Justice for Kringle

0 have signed. Let’s get to 10,000!

This is a picture of a dead dog, Kringle, who died in my car on the way to the vet at Bear Branch this morning. He sat on the floor this morning with me and my husband with his head on our laps and his eyes beaming bright blue. I thought we had a shot, but no, God had other plans for this baby. The nurse carried him into the back room and the vet took an xray of his chest. He died due to extreme trauma from the car that hit him, so hard that he had a huge hole in his lungs and his heart was out of place in his internal cavity. Both lungs were filled with his blood! He slowly over weeks suffocated to death. 

So when he came in to Montgomery County Animal Shelter on October 17 he was given vaccines and a HW test and weighed in at only 56 pounds, all the while someone (a vet or vet tech) could have seen, with a visual, his injuries to his hip. No pain meds were given for the first 6 days of his internment! And they were only given for 5 days total per the shelter records. He was put on the adoption room floor to be adopted. 10 DAYS later, on October 27, he was allowed to go to Bear Branch for an x-ray on his hip, while there BB offered to treat further as they saw that he was sick and needed more help, however when they called MCAS for authorization they were told NO, they could only do the x-ray and to return him to the shelter.

Within the next day or so,  Dr. Gentry, the head vet at the shelter, actually authorized this dog to be sent to A&M for a neuter surgery. Total and complete lack of competence by a vet to allow the dog to travel for such an unnecessary surgery when there was an underlying more pressing situation to be dealt with. And for A&M to do the surgery is criminal as well. I have verified with the student who performed the surgery that Kringle's weight was 51 pounds, temperature was 104.9 and he was visually presenting symptom's of a URI. However the student was instructed to still perform the surgery as he was "just a shelter dog"! What are they teaching future vets to do? Perform unnecessary surgeries just so the students can get training? Isn't the first rule of medicine is "to do no harm"?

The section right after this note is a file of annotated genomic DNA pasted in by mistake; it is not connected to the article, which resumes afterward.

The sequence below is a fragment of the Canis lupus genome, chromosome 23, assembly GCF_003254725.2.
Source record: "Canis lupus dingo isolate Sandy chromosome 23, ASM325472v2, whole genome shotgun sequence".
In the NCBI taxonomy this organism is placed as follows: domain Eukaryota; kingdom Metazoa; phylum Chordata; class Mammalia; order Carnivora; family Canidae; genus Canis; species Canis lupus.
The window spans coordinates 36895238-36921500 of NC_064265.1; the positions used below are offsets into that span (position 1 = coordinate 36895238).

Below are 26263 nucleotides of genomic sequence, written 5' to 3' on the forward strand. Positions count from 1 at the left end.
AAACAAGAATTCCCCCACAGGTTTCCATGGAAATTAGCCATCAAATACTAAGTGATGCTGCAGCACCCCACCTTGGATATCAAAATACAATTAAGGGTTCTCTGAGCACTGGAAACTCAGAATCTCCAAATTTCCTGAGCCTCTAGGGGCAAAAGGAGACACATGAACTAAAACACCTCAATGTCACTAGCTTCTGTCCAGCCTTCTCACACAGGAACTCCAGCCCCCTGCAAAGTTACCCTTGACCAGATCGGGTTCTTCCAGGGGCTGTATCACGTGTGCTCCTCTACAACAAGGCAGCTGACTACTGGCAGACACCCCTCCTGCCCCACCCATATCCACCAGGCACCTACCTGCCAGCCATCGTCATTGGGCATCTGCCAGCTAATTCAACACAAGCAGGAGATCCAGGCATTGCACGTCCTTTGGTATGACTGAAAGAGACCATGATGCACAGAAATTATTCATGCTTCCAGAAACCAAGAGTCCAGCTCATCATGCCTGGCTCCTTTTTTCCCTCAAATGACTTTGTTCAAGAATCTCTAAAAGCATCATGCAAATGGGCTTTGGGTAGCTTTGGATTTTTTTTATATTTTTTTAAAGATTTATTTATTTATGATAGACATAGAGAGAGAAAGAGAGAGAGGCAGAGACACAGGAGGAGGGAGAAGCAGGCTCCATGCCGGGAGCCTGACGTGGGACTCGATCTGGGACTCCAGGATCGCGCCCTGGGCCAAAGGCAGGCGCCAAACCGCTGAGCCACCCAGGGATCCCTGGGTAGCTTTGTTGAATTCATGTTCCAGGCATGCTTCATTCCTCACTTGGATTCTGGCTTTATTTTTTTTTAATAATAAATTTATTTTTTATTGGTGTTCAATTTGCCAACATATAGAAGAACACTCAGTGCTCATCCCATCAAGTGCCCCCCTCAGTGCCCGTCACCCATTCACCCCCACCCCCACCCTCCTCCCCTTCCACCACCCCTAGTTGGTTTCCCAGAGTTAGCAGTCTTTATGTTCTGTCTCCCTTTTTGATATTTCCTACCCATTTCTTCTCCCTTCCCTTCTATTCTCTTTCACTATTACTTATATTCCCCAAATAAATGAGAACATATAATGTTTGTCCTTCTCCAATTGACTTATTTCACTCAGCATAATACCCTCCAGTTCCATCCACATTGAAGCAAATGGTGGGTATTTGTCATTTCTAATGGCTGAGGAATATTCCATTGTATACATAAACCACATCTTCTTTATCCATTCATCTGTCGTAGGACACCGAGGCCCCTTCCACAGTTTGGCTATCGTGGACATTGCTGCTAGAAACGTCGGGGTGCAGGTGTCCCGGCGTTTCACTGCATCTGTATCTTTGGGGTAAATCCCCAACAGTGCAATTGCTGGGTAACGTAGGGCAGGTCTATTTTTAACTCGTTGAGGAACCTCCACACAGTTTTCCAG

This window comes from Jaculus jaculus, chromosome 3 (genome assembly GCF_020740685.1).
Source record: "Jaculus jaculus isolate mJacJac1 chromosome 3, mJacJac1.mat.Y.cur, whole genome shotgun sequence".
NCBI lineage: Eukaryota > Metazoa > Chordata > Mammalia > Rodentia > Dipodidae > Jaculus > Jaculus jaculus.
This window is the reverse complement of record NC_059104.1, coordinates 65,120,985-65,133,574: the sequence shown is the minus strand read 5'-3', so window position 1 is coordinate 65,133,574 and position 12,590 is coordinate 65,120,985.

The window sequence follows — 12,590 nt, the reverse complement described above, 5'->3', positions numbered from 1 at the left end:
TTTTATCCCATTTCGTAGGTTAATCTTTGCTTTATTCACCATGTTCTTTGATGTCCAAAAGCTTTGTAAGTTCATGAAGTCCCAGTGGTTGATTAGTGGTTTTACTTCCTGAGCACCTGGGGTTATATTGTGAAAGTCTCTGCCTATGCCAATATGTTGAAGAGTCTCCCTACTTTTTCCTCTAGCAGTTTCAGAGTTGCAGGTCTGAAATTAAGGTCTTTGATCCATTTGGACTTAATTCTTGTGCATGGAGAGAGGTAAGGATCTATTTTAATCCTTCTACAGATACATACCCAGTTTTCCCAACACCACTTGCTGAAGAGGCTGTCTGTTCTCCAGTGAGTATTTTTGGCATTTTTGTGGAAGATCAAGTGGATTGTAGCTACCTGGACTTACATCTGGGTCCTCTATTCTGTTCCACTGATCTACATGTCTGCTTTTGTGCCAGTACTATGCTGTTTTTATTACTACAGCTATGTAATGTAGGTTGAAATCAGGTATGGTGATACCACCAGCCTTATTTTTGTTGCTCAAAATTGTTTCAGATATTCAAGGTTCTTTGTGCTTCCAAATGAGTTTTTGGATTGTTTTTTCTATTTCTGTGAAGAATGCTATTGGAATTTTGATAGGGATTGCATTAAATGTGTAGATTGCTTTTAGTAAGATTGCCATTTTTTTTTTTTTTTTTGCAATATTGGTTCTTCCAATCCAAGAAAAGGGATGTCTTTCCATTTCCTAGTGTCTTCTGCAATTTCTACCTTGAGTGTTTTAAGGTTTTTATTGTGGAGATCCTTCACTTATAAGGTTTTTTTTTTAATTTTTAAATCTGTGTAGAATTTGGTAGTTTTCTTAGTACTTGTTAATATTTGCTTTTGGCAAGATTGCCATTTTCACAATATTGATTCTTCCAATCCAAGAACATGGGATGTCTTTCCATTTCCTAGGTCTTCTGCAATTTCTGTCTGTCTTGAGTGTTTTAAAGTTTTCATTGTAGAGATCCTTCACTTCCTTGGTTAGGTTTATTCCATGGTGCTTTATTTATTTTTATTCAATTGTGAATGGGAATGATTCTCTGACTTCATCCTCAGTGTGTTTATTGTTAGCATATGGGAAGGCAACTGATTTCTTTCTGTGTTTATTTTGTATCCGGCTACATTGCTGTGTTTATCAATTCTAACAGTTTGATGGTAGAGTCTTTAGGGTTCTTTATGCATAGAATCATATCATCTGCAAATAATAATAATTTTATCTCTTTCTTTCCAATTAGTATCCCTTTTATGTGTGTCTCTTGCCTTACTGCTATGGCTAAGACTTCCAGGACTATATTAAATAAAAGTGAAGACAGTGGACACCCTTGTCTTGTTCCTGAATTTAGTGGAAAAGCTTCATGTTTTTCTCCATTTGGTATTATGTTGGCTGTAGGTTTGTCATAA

So Kringle is then transferred back to MCAS on Saturday November 4 where he is again placed on the adoption floor in the Green room in kennel 13A with a bright purple "I've been walked" card. Why anyone would actually walk a dog in the condition he was in is beyond what we can fathom ..... you could clearly see the hip injury and that his breathing was labored. However from that walk it was the pictures and compassion of a volunteer over 18 days after his arrival that his plight and pain were brought to the internet. That's how our rescue, Northern Lakes Rescue, came to find him. Kringle was then moved to the ISO room with what the shelter thought was a URI.  When we picked him up Monday morning a kennel tech did offer to carry him to my car but the Rescue Coordinator said "No he can walk" and she went and retrieved him from ISO and made him walk down that long hallway to me. Imagine making your grandmother with a broken hip walk the length of a long driveway? I'm speechless with the lack of compassion from a coordinator whose job it is to contact rescues and save the lives of the dogs they are entrusted with.  

Kringle was brought directly to BB for evaluation before coming to our home to try and be saved. Two short days later and lots of hours spent trying to love him and save him, he passed away in the car gently nudging me on our way back to the vet because he was coughing up blood. We now know that he was tested positive for distemper (while he was on the open adoption floors at the shelter) and he suffered so much trauma from his initial run in with a car that he never should have survived. In fact if only we could have had a proper medical evaluation of his condition upon intake at the shelter 21 days prior, either by a lateral chest x-ray or hands on eval by a vet, the extent of his injuries would have been detected and a very humane decision could have been made to end his suffering. 

This was Kringle's story, however we don't want it to be the story of other dogs at our shelter. We want the head vet to be censured or released from his duties and the rescue coordinator as well. The dogs at MCAS and their needs must be a priority while they are under our care.